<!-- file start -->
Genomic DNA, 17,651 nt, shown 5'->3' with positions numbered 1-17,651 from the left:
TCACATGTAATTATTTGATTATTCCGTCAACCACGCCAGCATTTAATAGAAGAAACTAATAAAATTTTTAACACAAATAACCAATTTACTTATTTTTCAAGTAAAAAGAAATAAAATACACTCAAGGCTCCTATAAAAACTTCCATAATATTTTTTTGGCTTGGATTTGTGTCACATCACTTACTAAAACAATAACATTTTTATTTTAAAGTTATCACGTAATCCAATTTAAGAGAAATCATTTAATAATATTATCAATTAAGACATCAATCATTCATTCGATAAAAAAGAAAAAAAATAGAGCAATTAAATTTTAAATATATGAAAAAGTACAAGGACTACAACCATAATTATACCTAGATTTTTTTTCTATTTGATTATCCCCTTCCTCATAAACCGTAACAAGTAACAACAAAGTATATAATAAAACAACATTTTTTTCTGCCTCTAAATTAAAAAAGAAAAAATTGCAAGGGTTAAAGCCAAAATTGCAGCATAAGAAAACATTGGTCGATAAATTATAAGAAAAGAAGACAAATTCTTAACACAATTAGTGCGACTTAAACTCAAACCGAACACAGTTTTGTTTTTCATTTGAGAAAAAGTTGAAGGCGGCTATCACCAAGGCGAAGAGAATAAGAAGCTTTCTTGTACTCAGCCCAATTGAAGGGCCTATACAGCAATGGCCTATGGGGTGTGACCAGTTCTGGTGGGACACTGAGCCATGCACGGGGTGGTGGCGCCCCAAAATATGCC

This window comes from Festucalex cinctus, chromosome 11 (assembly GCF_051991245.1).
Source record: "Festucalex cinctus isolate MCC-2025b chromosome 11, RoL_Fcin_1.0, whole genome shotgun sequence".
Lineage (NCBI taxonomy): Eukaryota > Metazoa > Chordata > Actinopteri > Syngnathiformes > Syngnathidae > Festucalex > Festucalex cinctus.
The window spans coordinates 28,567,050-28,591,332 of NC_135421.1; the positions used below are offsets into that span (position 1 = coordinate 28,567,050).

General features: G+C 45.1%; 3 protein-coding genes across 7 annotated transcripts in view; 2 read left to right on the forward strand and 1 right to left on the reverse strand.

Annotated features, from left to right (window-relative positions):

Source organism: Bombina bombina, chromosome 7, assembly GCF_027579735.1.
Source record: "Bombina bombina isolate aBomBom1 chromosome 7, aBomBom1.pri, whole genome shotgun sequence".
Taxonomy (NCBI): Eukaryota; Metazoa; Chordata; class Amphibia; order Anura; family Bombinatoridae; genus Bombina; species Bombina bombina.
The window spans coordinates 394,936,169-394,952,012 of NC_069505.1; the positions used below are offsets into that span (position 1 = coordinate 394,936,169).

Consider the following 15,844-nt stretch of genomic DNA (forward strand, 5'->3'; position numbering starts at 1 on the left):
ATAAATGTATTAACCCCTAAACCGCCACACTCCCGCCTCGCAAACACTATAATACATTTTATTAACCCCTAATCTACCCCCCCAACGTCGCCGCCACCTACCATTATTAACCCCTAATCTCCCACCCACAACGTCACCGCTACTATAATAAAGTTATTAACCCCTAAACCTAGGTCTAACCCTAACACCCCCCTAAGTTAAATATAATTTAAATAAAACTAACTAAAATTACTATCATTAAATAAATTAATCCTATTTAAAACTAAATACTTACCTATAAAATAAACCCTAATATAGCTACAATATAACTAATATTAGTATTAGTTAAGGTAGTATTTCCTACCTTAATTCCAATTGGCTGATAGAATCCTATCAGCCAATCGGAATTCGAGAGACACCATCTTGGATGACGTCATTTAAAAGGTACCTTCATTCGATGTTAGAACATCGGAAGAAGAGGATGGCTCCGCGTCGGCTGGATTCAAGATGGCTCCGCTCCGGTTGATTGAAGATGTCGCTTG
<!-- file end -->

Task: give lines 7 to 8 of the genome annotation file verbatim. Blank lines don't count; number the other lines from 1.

General features: G+C 45.1%; 3 protein-coding genes across 7 annotated transcripts in view; 2 read left to right on the forward strand and 1 right to left on the reverse strand.

Annotated features, from left to right (window-relative positions):